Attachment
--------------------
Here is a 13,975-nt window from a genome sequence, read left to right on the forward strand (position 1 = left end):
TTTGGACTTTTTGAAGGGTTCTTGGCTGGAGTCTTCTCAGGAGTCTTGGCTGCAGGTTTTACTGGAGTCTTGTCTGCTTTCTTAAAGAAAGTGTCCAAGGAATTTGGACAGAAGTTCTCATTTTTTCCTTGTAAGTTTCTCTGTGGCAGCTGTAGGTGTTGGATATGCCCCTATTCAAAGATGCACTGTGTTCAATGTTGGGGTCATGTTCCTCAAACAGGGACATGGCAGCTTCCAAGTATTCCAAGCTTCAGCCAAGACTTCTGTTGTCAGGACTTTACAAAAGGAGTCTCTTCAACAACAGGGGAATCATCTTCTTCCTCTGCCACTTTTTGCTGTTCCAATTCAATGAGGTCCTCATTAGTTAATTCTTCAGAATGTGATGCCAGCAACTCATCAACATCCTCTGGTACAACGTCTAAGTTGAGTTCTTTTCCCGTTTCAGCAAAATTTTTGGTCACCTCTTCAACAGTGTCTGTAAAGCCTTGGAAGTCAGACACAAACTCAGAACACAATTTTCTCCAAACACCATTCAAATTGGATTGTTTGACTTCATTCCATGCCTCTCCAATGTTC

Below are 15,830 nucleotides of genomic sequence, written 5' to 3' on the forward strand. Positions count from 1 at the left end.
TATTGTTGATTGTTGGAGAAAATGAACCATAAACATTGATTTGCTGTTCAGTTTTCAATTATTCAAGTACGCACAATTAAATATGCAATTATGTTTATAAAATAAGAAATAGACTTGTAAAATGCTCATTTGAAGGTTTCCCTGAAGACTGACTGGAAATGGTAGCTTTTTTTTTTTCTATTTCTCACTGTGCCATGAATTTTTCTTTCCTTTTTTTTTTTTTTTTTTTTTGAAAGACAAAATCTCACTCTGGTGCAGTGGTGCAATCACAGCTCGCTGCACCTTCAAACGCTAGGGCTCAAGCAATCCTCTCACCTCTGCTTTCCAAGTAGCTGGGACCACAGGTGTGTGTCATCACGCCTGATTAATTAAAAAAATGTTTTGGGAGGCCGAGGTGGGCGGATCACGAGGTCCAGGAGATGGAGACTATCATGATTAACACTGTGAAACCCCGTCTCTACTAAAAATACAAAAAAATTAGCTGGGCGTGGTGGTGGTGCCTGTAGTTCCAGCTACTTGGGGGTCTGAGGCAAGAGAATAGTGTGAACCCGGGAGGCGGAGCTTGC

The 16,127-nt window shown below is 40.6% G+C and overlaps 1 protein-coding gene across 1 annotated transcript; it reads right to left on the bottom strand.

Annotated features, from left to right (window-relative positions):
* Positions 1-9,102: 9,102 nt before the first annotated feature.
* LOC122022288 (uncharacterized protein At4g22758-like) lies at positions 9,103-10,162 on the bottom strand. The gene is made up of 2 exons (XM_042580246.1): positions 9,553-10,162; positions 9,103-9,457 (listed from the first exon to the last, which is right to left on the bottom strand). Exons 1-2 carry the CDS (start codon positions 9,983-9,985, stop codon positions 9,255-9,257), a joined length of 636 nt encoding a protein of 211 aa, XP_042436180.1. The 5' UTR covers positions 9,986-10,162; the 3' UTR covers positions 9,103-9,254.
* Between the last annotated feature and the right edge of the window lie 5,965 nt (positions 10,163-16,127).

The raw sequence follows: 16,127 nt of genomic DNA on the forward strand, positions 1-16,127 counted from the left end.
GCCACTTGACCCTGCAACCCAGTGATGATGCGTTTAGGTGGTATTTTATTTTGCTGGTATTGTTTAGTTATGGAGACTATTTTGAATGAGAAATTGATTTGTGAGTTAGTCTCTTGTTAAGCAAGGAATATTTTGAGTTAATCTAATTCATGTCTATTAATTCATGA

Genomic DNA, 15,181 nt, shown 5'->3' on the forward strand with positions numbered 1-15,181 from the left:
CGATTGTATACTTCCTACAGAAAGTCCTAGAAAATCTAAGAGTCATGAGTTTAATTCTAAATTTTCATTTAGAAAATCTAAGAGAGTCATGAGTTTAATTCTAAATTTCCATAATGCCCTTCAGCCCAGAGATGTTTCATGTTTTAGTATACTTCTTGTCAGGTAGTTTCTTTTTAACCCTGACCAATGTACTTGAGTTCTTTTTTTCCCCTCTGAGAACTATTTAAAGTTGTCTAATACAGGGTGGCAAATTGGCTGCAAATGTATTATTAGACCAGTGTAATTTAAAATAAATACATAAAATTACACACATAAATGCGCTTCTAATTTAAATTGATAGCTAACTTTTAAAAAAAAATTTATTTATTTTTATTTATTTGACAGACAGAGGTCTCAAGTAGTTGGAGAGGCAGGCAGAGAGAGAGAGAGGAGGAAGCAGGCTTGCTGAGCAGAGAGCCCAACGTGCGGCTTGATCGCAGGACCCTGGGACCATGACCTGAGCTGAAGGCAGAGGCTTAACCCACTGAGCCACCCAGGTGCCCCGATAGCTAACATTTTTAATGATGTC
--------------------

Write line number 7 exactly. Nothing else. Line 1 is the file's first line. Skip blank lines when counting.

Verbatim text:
* Positions 1-9,102: 9,102 nt before the first annotated feature.